Paul Flynn: Spice up your life with these three dishes

Putting the word ‘spice’ on a menu can put diners off. But it doesn’t always mean heat

Cauliflower and chickpea roti. Photograph: Harry Weir

Cauliflower and chickpea roti. Photograph: Harry Weir

 

Menu writing is a mysterious art. A glimpse at one person’s menu might make you salivate, hop into the car and pound on their door insisting on being served immediately, whereas another might make you roll your eyes at the self-indulgence.

Long ago, when I was a young chef, the best restaurants had long, flowery descriptions, almost always written in French. It was often intimidating for the customers, the pretentiousness of it. These restaurants were all crisp shirts, asphyxiating ties and arse-clenching bills. Thankfully, things chilled out over the years and now you don’t have to go to the Sorbonne to understand your dinner.

Then came the opposite. Clipped precision. No extraneous information. Sole, barley, hogweed, or something like that. It would nearly put a fella off.

Some menus leap out at me, such as Kai in Galway and Chez Bruce in London, just to name two that are wildly different but captivating and unique nonetheless. Kai’s menu identity starts with the font, a replica of Jess Murphy’s handwriting. It is as singular as the food. Chez Bruce is full of old-school French classics, my first love. The menu is unfashionably long, and I spend an inordinate amount of time poring over it.

A single word on a menu can put people off, for example “spiced”. Often when I put it on my menu, some people think they will have to be hosed down by the fire brigade and immolation is imminent. It can mean the death of a dish on a menu.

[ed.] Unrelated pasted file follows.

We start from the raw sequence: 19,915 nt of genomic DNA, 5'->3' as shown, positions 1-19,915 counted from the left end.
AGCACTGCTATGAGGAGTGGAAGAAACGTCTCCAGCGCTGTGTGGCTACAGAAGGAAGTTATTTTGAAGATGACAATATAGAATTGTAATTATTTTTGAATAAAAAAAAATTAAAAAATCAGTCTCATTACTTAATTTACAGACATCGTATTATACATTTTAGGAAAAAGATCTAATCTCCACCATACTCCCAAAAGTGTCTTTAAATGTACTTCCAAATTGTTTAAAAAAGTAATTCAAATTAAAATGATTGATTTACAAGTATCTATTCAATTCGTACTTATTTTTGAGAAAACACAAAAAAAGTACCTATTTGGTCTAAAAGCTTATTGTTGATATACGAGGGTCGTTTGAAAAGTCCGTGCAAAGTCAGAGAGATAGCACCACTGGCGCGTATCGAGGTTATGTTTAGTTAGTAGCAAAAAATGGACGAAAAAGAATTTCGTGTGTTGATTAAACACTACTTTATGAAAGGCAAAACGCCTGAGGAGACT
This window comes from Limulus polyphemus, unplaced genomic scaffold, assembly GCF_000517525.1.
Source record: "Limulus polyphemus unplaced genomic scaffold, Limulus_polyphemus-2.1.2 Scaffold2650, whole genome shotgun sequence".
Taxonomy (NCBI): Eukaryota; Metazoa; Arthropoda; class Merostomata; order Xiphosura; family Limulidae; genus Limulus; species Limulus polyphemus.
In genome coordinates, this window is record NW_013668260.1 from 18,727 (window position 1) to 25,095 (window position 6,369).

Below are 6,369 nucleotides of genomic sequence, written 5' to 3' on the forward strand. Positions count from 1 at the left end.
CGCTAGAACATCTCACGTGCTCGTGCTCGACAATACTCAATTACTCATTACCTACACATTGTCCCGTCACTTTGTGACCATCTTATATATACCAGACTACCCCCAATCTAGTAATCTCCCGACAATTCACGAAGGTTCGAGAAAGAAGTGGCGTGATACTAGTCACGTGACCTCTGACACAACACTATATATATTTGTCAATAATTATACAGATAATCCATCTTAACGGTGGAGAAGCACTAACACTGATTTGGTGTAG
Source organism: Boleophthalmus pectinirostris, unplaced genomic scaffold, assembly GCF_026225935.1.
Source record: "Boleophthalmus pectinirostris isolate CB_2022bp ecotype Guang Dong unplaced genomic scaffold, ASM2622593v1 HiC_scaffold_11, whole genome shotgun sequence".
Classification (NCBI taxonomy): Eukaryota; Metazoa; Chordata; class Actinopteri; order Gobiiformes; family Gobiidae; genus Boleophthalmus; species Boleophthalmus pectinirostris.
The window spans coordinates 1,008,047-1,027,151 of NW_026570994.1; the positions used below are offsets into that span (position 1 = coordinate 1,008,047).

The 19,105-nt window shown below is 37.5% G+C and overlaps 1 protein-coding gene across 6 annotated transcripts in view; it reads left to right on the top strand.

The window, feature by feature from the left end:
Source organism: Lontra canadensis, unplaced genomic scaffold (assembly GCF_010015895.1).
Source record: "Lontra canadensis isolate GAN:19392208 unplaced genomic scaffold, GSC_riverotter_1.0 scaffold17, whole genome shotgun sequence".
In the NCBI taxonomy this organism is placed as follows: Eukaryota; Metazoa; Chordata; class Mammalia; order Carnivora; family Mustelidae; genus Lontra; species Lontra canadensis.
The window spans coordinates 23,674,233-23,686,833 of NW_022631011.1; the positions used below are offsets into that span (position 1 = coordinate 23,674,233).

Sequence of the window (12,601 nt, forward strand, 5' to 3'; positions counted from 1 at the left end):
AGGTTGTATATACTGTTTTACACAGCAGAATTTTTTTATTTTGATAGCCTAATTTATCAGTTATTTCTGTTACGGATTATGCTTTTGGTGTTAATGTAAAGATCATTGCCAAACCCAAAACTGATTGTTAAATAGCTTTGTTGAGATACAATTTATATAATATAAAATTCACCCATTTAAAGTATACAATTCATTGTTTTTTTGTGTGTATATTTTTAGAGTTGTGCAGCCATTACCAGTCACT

These dishes showcase some of the myriad spices. There are so many, few of them with heat, all with different characteristics. The chicken is gentle and easy, soft sweet flavours that are at once complex but simple. The aubergine adds a lovely, sticky depth of flavour.

The cauliflower dish is warm and luxurious; you could make the roti if you are inclined. They are buttery and delicious. Or you could buy wholemeal wraps to cradle everything inside.

I can start to use cinnamon again now it is autumn. I am a careful fan. This is a family pleasing tray bake. The maple syrup complements the sausages admirably. The croissants add texture and sop up any wayward juices. There’s no scaring the horses here.

Recipe: Chicken with yogurt, mild spices and sticky aubergine

Chicken with yogurt, mild spices and sticky aubergine. Photograph: Harry Weir
Chicken with yogurt, mild spices and sticky aubergine. Photograph: Harry Weir

Recipe: Cauliflower and chickpea roti

Cauliflower and chickpea roti. Photograph: Harry Weir
Cauliflower and chickpea roti. Photograph: Harry Weir

Recipe: Baked sausages, cinnamon onions, crispy croissants

Baked sausages, cinnamon onions, crispy croissants. Photograph: Harry Weir
Baked sausages, cinnamon onions, crispy croissants. Photograph: Harry Weir
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